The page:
They have started to call their school “800 High.”
They have a good reason.
It’s a tradition that dates back decades, and after tailing off for a period, State College has returned to showing its teeth at that distance.
Taking the state’s best time in the 4x800-meter relay into the PIAA Track and Field Championships, and qualifying three runners for the individual 800-meter race, is a pretty positive sign.
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“The training culture that we’ve built here, everybody around you running so fast for so long,” junior Owen Wing said. “We’ve figured out the workouts and just the structure of ‘800 High’ is built, you come in here and do what the people older than you are doing and the people faster than you are doing, and it will come along. You’ll get fast.”
You come in here and do what the people older than you are doing and the people faster than you are doing, and it will come along. You’ll get fast.
Fast they are.
The school record for the 3,200 relay had stood since 1969. It had been threatened several times in the past decade, but starting in 2012 the relay times had become consistently among the state’s best, with a medal each year since. The record finally tumbled in 2014 as the team grabbed the PIAA gold medal, then fell again last spring with a third-place finish.
“We’re starting to re-establish the tradition of State High being in the hunt for the 4x8 that existed years ago,” said head coach Steve Shisler, who is in his sixth year with the program and first as head coach. “(Longtime coach) Jackson Horner would have (4x800 relay teams) almost every year in the mix at the outdoor state meet. That was one of my objectives when I first started coaching.”
Shisler, who specializes in coaching the distance runners, puts a tremendous investment in training for the 800, feeling it translates both for those who run the 400 as well as those who go longer distances like the 1,600 and 3,200.
The foursome who broke the long-standing record in 2014 were all seniors and invested much of themselves to break the mark. It was a focus most of the season to get to that point on the season’s final day.
One year later, Alex Milligan, Nick Feffer, Anthony Degleris and Eric Heatwole surprised everyone, including themselves, by turning in a time of 7 minutes, 41.51 seconds, slicing 0.48 off the mark. Heatwole was the only senior, and they hadn’t been worrying about the record.
“It was pretty euphoric experience of all the races we’ve had,” Degleris said. “That was definitely the most exciting one. To see that time, that was definitely a surprise. We knew we were going to be in the race, but we didn’t think it would be like that.”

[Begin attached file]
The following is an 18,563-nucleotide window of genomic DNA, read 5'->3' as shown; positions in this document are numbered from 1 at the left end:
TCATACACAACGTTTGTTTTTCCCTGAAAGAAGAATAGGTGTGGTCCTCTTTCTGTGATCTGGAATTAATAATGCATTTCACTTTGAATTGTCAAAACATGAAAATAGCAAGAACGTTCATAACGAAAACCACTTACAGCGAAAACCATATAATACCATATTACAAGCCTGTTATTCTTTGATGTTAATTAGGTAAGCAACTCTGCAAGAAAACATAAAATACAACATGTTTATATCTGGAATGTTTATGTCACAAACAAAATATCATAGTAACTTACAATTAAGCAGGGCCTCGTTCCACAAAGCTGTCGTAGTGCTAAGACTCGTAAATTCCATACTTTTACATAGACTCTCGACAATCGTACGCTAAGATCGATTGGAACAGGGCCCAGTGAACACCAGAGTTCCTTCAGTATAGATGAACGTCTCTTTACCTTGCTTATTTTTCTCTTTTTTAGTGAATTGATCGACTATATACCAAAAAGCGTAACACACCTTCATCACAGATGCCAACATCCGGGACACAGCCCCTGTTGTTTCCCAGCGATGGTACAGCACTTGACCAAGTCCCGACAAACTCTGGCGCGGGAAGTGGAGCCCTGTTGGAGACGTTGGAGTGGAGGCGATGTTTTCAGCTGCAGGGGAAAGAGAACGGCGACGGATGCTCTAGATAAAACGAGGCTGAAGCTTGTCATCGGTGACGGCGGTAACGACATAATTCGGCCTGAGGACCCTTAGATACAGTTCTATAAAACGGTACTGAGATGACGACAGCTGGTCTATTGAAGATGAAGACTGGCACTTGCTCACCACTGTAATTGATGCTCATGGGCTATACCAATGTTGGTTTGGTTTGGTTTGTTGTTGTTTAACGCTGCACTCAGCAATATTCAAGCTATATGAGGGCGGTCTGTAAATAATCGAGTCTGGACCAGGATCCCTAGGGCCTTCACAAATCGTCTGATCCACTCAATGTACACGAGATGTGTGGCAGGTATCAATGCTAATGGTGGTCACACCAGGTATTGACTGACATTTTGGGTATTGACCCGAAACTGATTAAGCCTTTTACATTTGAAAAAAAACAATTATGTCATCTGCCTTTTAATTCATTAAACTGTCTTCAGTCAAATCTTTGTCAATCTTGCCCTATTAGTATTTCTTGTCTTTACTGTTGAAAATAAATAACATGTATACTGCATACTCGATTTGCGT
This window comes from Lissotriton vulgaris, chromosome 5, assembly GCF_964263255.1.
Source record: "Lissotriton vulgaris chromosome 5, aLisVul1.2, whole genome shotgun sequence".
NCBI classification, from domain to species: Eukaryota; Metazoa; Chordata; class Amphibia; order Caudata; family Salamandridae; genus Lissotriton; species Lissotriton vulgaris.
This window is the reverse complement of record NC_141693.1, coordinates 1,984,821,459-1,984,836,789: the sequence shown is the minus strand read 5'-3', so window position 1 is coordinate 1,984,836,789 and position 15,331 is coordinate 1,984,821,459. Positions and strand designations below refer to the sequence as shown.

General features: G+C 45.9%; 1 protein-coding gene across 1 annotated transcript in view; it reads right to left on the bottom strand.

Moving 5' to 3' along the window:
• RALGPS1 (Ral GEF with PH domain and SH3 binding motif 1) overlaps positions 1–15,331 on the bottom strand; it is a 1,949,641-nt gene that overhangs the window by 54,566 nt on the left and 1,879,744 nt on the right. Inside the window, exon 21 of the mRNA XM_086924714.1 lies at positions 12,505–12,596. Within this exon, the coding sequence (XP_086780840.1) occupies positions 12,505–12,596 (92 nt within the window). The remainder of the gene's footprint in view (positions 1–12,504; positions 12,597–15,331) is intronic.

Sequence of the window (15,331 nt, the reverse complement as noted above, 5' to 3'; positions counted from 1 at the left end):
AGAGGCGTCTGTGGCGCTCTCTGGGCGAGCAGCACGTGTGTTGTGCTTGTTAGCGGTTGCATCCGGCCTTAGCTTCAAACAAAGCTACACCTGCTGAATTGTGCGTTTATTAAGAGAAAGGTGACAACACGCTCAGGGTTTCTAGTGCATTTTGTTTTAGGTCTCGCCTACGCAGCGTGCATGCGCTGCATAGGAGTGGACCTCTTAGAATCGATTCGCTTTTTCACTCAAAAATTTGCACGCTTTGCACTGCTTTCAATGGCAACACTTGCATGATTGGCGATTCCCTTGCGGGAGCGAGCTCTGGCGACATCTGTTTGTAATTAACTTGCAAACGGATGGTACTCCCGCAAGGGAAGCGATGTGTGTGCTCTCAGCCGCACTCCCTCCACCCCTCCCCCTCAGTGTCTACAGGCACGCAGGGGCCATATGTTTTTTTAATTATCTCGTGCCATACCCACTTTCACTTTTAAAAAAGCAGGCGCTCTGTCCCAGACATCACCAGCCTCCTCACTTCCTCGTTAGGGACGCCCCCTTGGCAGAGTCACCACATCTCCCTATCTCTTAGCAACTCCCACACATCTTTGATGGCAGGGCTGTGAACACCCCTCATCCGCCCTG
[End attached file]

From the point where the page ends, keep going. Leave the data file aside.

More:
All but Heatwole are back, with Wing jumping into the picture, and they are again a medal favorite for this weekend.
“We’re definitely a lot better than we were last year,” Milligan said. “It’s (the record) not something we’re really worrying about. The main goal is to win states. We’re hoping it just happens along the way.”
The highlight of this spring was a victory in their first race at Penn Relays, then finishing fourth in the Championship of America 4x800 race. Two Jamaican teams, and one from North Carolina, finished ahead of the Little Lions’ time of 7:44.74, which ranks best among all Pennsylvania teams this spring. They just wish they had beaten that North Carolina team.
“We were a little upset to get second for the American teams,” Milligan said. “We wanted to win and get those watches. You can’t repeat that anywhere else, especially in high school. … It makes (the PIAA meet) a little less big and intimidating.”
This weekend, Degleris and Feffer will run in the open 800. Milligan also qualified but he dropped out to concentrate on the 1,600 and the relays. He’s also on the 1,600 relay teams, which is another strong medal contender — and State College looks to be contending for the team title, too.
Wing was the District 6 champ in the 3,200, but he, too, scratched from the PIAA race and only will run in the relay.
“The relay’s definitely more important to me and my team,” Wing said. “It was a pretty easy decision for me.”
Whether they break the record again is not a concern. If the pace at the start of the race is slow, it may be out of their control, especially with the weekend expected to be hot and humid. But it figures to be a definite possibility.
“When you compete hard and compete well, times eventually take care of themselves,” Shisler said.
The moniker “800 High” is a spinoff from what some runners like to refer to the Penn State team. With top national contenders like Robby Creese, Brannon Kidder, Casimir Loxsom and Ryan Foster just in the past few years, they call themselves “800 U.”
The Little Lions have re-established themselves among the state’s best, and now there is a standard to maintain.
“We’re kind of upholding this 800 title,” Feffer said. “That’s what we’re known for and what we do.”